I’ve always thought that the evangelist was the person who spreads the good word. I’ll have to go and check this on Wikipedia.
But thinking about it a bit more, maybe there is more than one type of evangelism.
My first type is someone like Don King. They spread the word about there area but at some point I feel they become the attraction not the message they are trying to spread.
My second type is the person that spread the word of others and puts them before themselves.
But they spread the word of others and are recognised for it.
So as a community evangelist who should you be?
A Don King or the Larry Hyrb?
I know that I don’t want to stick my fingers in the plug socket
It was pretty successful and we got lots of little anecdotes back. I’ll have to plan in some time to do it again.
This is what I sent out. Well with a few amendments
Hello everyone, please keep on sending your short profiles to me; I’ve been getting nice feedback from people who are pleased to find out who other Communities of Practice members are.
It’s also been great for me to see what a diverse group we are (especially geographically) and to find out how you are using XXXX Communities experiences and info in your work.
What is your name, organisation and title? e.g. .Joe Bloggs, Madeup International Inc., Resource Centre Manager
- Where is your organisation based? e.g.West Midlands
- What “brought” you to CoP facilitators CoP? e.g. I found The XXXX Community when I was researching KM initiatives in international development organisations.
- Has being a member of this community assisted you in any way? How? Do you have a brief story about how it did? e.g. This community has been a big help. Working as one of only a handful of folks concerned with KM in an organization, I value CoP Facilitator CoP because the community provides practical guidance and reassurance, and in some ways “virtual mentorship.”
Picked this great poster up from Heather Champ via http://blog.getsatisfaction.com/2011/01/24/community-manager/?view=socialstudies
It’s much better than the scribble that we have come up in the past as demonstrated in What does the ideal community of practice facilitator look like? But there are a lot of similarities.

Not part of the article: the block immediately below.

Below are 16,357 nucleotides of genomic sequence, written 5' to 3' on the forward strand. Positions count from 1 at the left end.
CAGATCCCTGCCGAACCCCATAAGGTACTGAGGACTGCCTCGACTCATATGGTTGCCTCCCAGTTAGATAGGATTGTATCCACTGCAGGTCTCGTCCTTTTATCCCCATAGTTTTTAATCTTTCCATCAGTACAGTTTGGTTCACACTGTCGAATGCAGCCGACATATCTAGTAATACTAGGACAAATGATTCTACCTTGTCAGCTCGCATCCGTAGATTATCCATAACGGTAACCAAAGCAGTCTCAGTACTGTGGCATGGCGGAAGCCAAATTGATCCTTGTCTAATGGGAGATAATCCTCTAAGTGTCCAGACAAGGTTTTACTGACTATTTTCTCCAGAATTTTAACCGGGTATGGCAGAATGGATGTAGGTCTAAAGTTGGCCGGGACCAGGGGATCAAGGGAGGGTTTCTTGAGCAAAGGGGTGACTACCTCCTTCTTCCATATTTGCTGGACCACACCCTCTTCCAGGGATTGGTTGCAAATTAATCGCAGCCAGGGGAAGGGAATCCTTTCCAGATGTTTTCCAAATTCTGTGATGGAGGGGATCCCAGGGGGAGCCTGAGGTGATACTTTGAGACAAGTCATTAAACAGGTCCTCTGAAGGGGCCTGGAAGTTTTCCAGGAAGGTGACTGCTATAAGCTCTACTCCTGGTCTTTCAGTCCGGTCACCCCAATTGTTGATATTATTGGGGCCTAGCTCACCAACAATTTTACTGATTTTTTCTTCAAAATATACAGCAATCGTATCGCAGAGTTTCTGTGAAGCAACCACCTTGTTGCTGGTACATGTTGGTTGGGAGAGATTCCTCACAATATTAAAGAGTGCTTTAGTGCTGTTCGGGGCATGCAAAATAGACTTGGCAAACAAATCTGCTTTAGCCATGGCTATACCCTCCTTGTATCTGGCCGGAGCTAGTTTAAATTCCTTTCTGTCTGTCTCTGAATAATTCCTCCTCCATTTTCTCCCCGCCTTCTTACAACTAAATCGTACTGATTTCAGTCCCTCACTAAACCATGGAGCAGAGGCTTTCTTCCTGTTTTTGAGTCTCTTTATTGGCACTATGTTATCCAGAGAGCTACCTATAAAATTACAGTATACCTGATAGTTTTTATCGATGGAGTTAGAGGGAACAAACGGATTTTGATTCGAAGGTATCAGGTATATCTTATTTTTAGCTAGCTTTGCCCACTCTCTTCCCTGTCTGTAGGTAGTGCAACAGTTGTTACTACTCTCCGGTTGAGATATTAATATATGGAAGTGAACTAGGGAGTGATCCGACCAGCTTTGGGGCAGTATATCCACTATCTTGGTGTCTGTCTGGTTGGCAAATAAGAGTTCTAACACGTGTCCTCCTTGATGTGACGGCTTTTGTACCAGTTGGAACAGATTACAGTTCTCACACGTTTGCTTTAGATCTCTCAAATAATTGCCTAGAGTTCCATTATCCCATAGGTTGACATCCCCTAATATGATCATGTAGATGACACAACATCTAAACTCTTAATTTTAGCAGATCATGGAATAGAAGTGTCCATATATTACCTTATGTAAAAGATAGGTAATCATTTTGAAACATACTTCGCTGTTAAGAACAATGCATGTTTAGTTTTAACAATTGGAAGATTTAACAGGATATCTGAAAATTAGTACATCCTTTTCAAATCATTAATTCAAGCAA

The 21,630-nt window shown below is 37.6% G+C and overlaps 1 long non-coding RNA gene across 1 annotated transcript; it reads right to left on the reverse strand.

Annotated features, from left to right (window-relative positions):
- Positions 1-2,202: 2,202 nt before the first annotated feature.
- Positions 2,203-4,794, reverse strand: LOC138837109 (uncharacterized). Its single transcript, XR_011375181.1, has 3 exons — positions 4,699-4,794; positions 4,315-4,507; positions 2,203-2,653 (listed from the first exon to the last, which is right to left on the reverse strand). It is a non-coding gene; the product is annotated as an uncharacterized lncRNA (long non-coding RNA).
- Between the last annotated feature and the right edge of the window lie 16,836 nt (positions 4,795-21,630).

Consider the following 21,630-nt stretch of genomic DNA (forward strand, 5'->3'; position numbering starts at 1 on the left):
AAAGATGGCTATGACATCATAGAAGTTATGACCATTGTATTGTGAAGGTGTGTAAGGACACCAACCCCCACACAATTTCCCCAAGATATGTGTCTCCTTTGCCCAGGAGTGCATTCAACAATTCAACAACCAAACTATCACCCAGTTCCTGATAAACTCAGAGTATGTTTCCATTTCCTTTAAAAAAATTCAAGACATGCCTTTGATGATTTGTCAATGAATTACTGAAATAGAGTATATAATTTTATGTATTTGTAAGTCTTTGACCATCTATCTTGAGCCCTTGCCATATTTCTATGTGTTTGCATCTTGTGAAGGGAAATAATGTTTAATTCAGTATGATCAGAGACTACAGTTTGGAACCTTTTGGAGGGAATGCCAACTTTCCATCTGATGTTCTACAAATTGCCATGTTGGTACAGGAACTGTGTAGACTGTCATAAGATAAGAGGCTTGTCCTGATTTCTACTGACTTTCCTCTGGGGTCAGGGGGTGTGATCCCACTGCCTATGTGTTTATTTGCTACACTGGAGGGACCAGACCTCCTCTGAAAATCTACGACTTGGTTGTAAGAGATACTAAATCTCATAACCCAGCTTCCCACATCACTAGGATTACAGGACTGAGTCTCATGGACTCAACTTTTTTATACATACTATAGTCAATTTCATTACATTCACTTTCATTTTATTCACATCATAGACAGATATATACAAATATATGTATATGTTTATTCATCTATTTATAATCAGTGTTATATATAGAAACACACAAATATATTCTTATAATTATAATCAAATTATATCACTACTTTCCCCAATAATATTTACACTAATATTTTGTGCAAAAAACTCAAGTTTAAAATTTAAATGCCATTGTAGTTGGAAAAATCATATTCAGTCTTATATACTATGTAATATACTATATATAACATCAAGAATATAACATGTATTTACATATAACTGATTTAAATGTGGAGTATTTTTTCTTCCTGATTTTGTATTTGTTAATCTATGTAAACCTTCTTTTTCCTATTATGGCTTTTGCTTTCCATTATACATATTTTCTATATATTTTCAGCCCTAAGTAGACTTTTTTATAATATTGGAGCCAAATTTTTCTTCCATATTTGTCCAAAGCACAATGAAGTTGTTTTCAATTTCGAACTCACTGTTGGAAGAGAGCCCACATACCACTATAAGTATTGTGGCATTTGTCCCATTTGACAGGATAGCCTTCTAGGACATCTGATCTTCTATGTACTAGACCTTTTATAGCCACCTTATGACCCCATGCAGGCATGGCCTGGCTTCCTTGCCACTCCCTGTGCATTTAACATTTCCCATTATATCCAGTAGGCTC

|From Apr 15, 2011|
In 2009 we started an internal ToP of the CoPs scheme where each month we would look at a particular topic and at the end of the year we asked for a written nomination from each community why they should be the CoP of the Year.
This went down really well, and when other communities from across Communities of Practice for Public Service heard about it they asked “can we enter it next year”.
So 2011 see’s the second CoP of the Year Awards. And what a fight that went on.
We broke it down into three award categories again
- innovation and creativity
- efficiency through collaboration
- effective facilitation team
And the overall winner was selected from the winners of three categories.
The votes for CoP of the Year went down to the wire with split decisions from our esteemed panel of judges. This was no X-Factor but still the excitement was there.
So the winners for 2011 are:
Innovation and creativity
Winner: Child Poverty
Efficiency through collaboration
Winner: Workforce Matters
Effective facilitation team
Overall CoP of the Year Award
Winner: Workforce Matters
If you would like to see the winning application you can view them here (sign in required)
One of the great things about an online community is the ability to pass information and knowledge onto other members. The only other occasion this really happens is when you attend a conference.
Some conferences are great, you get to meet and chat with interesting people and listen to experts in the field. But unfortunately these types of conferences are few and far between. And with everyone tighten there belt it will only be the rare occasions theta you can meet face to face. And these will be events where income generation for the event will be the success measure.
But is there another way? We have been running Online Conferences. Where we take an agenda and place it on its side. So instead of a 10-4 event it’s a Monday to Friday or the equivalent.
We hosted a Local by Social Online Conference back in September where we averaged 427 unique visitors per day and each visitor spent 14 minutes and 20 seconds on the site.
We had 242 out of the 1123 participants, making a contribution. Totalling 21%
And 1123 contributions over the 5 days.
Now compare that with a face to face conference. How many people would be participating?
After chatting with someone from our events team we started to look at the costs for a Face to face event compared to an online event. Remember these are estimates
Estimated cost comparison between a face to face and online conference
|1 day F 2 F Conference||5 day Online Conference|
|Audio – Video for venue||£2,250||£250|
|Delegate Rate @£65 per person||£6,500||£0|
|Conference Team Accommodation||£600||£0|
|Conference Team Travel||£400||£0|
|Conference set up (@ £500 per day)||£5,500||£7,500|
|Speakers time||£2,000 (2 speakers)||£4,000 (8 speakers)|
|Delegate Accommodation (est. £40 per person)||£4,000||£0|
|Delegate travel (est. £50 per person)||£5,000||£0|
Total Face to Face Conference = £31,050
Total Online Conference = £12,350
Avoidable cost between F2F and Online =£18,700